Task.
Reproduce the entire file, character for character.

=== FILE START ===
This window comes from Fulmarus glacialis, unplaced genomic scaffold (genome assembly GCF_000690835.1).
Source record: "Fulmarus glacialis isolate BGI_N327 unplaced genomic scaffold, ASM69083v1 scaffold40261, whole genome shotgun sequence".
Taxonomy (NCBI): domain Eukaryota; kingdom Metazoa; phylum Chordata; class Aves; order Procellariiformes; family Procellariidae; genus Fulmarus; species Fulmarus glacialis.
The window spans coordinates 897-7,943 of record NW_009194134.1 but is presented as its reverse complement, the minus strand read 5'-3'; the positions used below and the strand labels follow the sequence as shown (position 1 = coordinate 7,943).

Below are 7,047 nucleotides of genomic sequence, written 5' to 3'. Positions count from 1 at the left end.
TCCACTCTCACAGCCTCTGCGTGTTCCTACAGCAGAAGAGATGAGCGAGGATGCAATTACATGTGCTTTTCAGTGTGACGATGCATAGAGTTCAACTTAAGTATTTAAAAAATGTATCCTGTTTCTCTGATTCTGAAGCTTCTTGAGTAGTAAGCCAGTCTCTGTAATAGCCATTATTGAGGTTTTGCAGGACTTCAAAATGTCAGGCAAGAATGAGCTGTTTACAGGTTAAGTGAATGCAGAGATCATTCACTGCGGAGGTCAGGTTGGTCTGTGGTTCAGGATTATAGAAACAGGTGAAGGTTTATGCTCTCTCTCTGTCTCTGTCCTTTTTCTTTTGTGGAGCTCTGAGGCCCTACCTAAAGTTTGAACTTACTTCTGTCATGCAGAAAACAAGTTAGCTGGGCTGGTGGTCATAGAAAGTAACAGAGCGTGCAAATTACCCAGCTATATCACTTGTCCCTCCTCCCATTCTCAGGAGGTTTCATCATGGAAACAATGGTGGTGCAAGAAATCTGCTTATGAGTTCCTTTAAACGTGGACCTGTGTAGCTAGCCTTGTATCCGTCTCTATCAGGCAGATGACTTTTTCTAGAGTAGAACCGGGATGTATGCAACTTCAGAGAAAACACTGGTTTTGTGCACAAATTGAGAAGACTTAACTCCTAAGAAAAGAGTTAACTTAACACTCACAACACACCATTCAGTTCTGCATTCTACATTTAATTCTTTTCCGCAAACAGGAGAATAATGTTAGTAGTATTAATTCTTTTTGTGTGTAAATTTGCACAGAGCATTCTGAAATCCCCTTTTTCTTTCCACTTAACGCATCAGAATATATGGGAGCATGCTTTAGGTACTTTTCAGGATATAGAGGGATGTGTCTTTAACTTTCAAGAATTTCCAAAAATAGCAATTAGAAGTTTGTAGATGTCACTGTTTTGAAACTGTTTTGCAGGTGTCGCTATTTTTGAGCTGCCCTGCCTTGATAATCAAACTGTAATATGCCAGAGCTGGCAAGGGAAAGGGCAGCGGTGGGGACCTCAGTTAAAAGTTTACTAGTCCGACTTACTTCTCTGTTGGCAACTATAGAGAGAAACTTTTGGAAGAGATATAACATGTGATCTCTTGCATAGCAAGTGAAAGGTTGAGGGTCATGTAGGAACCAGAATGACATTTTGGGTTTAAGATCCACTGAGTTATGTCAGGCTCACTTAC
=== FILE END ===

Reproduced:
This window comes from Fulmarus glacialis, unplaced genomic scaffold (genome assembly GCF_000690835.1).
Source record: "Fulmarus glacialis isolate BGI_N327 unplaced genomic scaffold, ASM69083v1 scaffold40261, whole genome shotgun sequence".
Taxonomy (NCBI): domain Eukaryota; kingdom Metazoa; phylum Chordata; class Aves; order Procellariiformes; family Procellariidae; genus Fulmarus; species Fulmarus glacialis.
The window spans coordinates 897-7,943 of record NW_009194134.1 but is presented as its reverse complement, the minus strand read 5'-3'; the positions used below and the strand labels follow the sequence as shown (position 1 = coordinate 7,943).

Below are 7,047 nucleotides of genomic sequence, written 5' to 3'. Positions count from 1 at the left end.
TCCACTCTCACAGCCTCTGCGTGTTCCTACAGCAGAAGAGATGAGCGAGGATGCAATTACATGTGCTTTTCAGTGTGACGATGCATAGAGTTCAACTTAAGTATTTAAAAAATGTATCCTGTTTCTCTGATTCTGAAGCTTCTTGAGTAGTAAGCCAGTCTCTGTAATAGCCATTATTGAGGTTTTGCAGGACTTCAAAATGTCAGGCAAGAATGAGCTGTTTACAGGTTAAGTGAATGCAGAGATCATTCACTGCGGAGGTCAGGTTGGTCTGTGGTTCAGGATTATAGAAACAGGTGAAGGTTTATGCTCTCTCTCTGTCTCTGTCCTTTTTCTTTTGTGGAGCTCTGAGGCCCTACCTAAAGTTTGAACTTACTTCTGTCATGCAGAAAACAAGTTAGCTGGGCTGGTGGTCATAGAAAGTAACAGAGCGTGCAAATTACCCAGCTATATCACTTGTCCCTCCTCCCATTCTCAGGAGGTTTCATCATGGAAACAATGGTGGTGCAAGAAATCTGCTTATGAGTTCCTTTAAACGTGGACCTGTGTAGCTAGCCTTGTATCCGTCTCTATCAGGCAGATGACTTTTTCTAGAGTAGAACCGGGATGTATGCAACTTCAGAGAAAACACTGGTTTTGTGCACAAATTGAGAAGACTTAACTCCTAAGAAAAGAGTTAACTTAACACTCACAACACACCATTCAGTTCTGCATTCTACATTTAATTCTTTTCCGCAAACAGGAGAATAATGTTAGTAGTATTAATTCTTTTTGTGTGTAAATTTGCACAGAGCATTCTGAAATCCCCTTTTTCTTTCCACTTAACGCATCAGAATATATGGGAGCATGCTTTAGGTACTTTTCAGGATATAGAGGGATGTGTCTTTAACTTTCAAGAATTTCCAAAAATAGCAATTAGAAGTTTGTAGATGTCACTGTTTTGAAACTGTTTTGCAGGTGTCGCTATTTTTGAGCTGCCCTGCCTTGATAATCAAACTGTAATATGCCAGAGCTGGCAAGGGAAAGGGCAGCGGTGGGGACCTCAGTTAAAAGTTTACTAGTCCGACTTACTTCTCTGTTGGCAACTATAGAGAGAAACTTTTGGAAGAGATATAACATGTGATCTCTTGCATAGCAAGTGAAAGGTTGAGGGTCATGTAGGAACCAGAATGACATTTTGGGTTTAAGATCCACTGAGTTATGTCAGGCTCACTTAC